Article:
That time I asked Robin Trower if fans still shouted out “Day of the Eagle!” or “Too Rolling Stoned!”

By Steve Newton Back in February of 1990 I interviewed Robin Trower, one of my all-time favourite rock guitarists from the ’70s. At the time he was touring behind his 15th album, In the Line of Fire, which I wasn’t that crazy about. It wasn’t the same quality as his seventies LPs, like his 1973 … Continue reading That time I asked Robin Trower if fans still shouted out “Day of the Eagle!” or “Too Rolling Stoned!”

Kim Simmonds ponders an early-’70s era Savoy Brown reunion with the guys from Foghat

ORIGINALLY PUBLISHED ON MAY 21, 1998 By Steve Newton I know a little about seminal blues-rockers Savoy Brown. I know that they’ve been around since 1966, that founding guitarist Kim Simmonds is the only original member left, and that the boogie tune “Tell Mama” used to rock my world in the early ’70s. What’s news … Continue reading Kim Simmonds ponders an early-’70s era Savoy Brown reunion with the guys from Foghat

Steve Miller’s first guitar teachers were Les Paul and T-Bone Walker

ORIGINALLY PUBLISHED ON AUG. 23, 2022 By Steve Newton As a youngster, Steve Miller had the best guitar teachers you could ever ask for. I mean, Les Paul and T-Bone Walker? Are you kidding? That must have been like the ultimate fairy tale for a music-loving kid in the 20th century. “I grew up in … Continue reading Steve Miller’s first guitar teachers were Les Paul and T-Bone Walker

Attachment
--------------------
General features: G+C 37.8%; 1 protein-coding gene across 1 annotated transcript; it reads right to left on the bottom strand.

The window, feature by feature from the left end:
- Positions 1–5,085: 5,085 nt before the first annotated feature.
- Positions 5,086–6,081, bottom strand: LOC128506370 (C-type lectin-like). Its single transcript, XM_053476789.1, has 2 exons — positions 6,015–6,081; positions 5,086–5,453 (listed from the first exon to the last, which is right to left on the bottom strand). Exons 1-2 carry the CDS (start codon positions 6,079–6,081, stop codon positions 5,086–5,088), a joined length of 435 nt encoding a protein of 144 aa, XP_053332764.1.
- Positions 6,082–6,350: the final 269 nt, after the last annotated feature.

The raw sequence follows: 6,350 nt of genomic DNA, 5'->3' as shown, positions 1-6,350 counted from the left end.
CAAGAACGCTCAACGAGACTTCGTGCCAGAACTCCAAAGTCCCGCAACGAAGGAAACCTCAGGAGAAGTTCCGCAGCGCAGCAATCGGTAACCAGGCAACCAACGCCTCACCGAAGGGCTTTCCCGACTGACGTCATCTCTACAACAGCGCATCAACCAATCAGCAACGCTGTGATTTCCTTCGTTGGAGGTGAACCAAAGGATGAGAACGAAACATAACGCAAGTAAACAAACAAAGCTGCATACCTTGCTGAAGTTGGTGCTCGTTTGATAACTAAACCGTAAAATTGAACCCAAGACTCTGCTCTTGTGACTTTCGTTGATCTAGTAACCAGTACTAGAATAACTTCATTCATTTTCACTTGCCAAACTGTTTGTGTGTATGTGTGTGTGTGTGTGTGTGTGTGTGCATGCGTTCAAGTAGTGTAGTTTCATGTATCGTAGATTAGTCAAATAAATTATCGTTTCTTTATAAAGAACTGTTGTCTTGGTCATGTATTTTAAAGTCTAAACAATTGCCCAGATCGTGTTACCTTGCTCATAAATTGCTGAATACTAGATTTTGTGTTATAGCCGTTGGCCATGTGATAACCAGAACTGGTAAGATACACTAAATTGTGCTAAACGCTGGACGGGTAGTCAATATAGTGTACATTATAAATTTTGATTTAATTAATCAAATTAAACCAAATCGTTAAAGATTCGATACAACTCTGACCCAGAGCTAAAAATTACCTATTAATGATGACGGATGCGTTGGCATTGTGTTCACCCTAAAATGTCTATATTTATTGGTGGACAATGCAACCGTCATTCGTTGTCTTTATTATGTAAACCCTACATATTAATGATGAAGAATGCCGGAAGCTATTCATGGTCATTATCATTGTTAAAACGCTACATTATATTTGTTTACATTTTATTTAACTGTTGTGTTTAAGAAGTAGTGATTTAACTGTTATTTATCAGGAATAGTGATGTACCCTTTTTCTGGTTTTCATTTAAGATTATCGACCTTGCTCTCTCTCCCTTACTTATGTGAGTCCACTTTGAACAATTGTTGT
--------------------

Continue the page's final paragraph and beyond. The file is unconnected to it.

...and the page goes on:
Album review: Bryan Adams, Into the Fire (1987)

ORIGINALLY PUBLISHED IN THE GEORGIA STRAIGHT, APRIL 10, 1987 By Steve Newton The most highly anticipated album ever by a Vancouver artist, Bryan Adams’ Into the Fire comes 2-1/2 years after the release of his seven million-selling Reckless LP. Recorded in the living room of the 27-year-old’s North Van home, Into the Fire contains 10 … Continue reading Album review: Bryan Adams, Into the Fire (1987)

Skynyrd’s Live at Knebworth ’76 makes me pine for Ronnie and the shitkicker days of southern-rock

By Steve Newton There’s quite a few bands that I really wish I’d seen perform live in their prime, but Lynyrd Skynyrd is right up there at the top. On August 21, 1976–the day Skynyrd played the Knebworth Festival along with the likes of Todd Rundgren’s Utopia, 10cc, and the Rolling Stones–I was still a … Continue reading Skynyrd’s Live at Knebworth ’76 makes me pine for Ronnie and the shitkicker days of southern-rock

Gibson picked the top 50 guitar solos of all time, and boy did they ever blow it

Geez, even Jimi knew Johnny ruled. By Steve Newton Back in September of 2010 Gibson.com posted what it felt were the 50 greatest guitar solos of all time, and boy did they ever blow it. Most conspicuous by his absence is Texas blues-rock legend Johnny Winter. I for one am getting sick and tired of … Continue reading Gibson picked the top 50 guitar solos of all time, and boy did they ever blow it

The Strokes’ Albert Hammond Jr. says that the healthier you are, the more fun it is to fuck yourself up